RARA-AVIS: Re: Definitions again, and Ronin/Payback

Kevin Smith (kvnsmith@colba.net)
Tue, 2 Mar 1999 09:31:45 -0500 Another problem with the definition of hardboiled is that stuff like
Stark's Parker wouldn't qualify, since he's not investigating a crime; he's
usually trying to get away with it, nor noir, because, Parker seems to be
very able to control himself. Definitions of something that has more to do
with style than plot or character elements will always be tricky, and both
noir and hardboiled, I feel, have more to do with feel and attitude, than,
say, setting or plot. Whereas cozies are very much defined by setting and
characters. I could easily see a hardboiled novel take place in a country
estate setting, though I find it hard to believe a cozy could really head
out on the road with an open-ended list of suspects and characters.

In other words, I may not know hardboiled, but I recognize it when it comes
up and punches me in the stomach.

And speaking of Parker, I just saw RONIN, which I rather liked, and seemed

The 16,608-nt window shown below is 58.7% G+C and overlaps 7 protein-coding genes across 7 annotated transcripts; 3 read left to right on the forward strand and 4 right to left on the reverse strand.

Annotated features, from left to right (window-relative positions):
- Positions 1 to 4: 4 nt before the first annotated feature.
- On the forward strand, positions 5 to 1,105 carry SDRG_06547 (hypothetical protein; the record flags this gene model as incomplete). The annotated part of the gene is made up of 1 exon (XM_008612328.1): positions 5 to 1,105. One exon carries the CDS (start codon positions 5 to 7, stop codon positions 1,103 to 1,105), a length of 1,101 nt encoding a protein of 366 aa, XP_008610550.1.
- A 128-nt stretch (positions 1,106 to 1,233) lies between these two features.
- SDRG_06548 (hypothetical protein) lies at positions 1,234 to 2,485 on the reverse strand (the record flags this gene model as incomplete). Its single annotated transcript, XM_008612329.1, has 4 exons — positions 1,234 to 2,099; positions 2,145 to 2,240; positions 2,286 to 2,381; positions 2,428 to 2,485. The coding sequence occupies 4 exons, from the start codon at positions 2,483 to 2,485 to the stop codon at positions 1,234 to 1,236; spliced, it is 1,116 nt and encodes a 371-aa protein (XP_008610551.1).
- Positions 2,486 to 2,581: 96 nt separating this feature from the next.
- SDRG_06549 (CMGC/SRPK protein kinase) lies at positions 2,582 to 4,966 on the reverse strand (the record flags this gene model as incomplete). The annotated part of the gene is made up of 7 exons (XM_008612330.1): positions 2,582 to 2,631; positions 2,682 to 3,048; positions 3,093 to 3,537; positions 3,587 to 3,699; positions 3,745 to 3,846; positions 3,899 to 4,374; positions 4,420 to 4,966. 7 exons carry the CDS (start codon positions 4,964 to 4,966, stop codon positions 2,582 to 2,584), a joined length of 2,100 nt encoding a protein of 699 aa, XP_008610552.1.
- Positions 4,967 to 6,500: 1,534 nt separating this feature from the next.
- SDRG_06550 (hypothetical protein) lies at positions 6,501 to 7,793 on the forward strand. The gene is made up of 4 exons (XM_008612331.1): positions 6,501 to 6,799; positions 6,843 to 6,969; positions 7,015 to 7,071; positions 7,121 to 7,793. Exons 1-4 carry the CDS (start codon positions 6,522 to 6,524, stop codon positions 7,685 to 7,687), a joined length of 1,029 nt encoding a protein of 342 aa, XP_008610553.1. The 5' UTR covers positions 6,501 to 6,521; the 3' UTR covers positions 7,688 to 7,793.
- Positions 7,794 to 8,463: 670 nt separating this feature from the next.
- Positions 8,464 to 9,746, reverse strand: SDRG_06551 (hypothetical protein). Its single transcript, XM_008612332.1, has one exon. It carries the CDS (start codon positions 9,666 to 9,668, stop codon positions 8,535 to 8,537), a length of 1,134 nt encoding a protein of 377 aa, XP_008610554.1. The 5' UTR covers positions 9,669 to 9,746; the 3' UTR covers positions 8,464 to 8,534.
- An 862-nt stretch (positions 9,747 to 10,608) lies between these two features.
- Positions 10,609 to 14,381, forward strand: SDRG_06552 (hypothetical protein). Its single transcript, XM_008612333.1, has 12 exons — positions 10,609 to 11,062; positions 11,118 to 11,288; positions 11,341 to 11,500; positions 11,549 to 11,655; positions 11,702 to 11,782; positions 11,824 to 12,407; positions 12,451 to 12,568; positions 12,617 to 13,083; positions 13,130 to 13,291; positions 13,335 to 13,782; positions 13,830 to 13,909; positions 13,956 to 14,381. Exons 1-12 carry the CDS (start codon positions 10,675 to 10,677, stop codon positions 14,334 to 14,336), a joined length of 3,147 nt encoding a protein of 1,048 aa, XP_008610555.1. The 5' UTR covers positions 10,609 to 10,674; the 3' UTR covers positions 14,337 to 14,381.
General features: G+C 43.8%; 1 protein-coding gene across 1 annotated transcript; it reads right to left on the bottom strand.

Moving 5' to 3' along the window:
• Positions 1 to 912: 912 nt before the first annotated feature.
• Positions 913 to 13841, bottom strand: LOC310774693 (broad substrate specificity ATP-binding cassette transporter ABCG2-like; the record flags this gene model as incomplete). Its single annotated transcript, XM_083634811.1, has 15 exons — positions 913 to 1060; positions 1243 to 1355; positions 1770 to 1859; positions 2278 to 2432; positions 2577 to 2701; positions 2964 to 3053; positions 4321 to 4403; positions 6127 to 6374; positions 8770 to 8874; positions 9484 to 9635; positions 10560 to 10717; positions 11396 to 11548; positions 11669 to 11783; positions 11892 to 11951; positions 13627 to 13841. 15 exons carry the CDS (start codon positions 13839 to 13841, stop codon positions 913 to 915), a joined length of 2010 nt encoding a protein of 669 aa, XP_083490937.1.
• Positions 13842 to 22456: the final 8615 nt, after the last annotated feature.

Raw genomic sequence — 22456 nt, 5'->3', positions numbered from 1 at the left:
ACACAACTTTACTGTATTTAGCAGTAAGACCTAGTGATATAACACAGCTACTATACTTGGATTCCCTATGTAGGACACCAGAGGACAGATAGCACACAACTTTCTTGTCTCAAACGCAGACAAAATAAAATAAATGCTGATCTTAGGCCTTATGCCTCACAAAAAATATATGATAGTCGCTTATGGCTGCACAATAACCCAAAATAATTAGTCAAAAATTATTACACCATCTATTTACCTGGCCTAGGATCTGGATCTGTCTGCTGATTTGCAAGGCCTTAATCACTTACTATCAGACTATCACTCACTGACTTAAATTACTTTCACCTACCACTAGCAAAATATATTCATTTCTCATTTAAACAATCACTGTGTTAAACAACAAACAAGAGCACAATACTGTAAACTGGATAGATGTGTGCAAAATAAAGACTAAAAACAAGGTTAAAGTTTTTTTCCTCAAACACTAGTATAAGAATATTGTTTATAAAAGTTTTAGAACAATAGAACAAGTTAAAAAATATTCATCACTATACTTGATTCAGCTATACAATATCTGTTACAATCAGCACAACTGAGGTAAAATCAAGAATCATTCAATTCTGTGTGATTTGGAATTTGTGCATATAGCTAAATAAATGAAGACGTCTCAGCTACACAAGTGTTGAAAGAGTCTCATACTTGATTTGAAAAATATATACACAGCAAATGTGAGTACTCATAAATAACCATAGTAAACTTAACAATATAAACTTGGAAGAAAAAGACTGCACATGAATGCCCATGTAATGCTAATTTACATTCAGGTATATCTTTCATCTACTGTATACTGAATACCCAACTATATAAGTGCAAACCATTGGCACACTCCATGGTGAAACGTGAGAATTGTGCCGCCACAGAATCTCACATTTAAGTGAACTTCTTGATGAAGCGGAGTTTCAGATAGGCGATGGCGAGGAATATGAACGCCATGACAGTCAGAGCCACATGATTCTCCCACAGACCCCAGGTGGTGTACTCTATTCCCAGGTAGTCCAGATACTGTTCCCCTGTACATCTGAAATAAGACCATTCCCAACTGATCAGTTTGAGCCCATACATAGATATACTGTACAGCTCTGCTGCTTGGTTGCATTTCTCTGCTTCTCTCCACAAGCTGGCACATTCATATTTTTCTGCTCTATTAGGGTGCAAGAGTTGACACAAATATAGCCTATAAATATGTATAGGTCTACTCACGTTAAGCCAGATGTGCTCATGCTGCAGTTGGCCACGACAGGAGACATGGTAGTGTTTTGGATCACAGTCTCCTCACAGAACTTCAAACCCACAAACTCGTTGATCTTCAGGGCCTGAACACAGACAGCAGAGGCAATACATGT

rather Starkesque to me. A nice slice of stylish hardboiled, about some
cold, hard, professionals hired (or set up?) to do a job in France. How
does it compare to PAYBACK, which I haven't seen? Most of the mainstream
reviews of PAYBACK I've seen have dumped on it for the same qualities most
of you guys said it lacked. That Gibson was too ruthless, cynical, amoral.
Most of you guys said he wasn't enough of those things.

One man's jewellery another man's brass knucks, or what?

Kevin Smith
The Thrilling Detective Web Site

Now out: The February issue, with fiction from Robert Iles and Leigh Brackett,
and Face the Face, our new contest for fans of paperback eyes.! Yippy!

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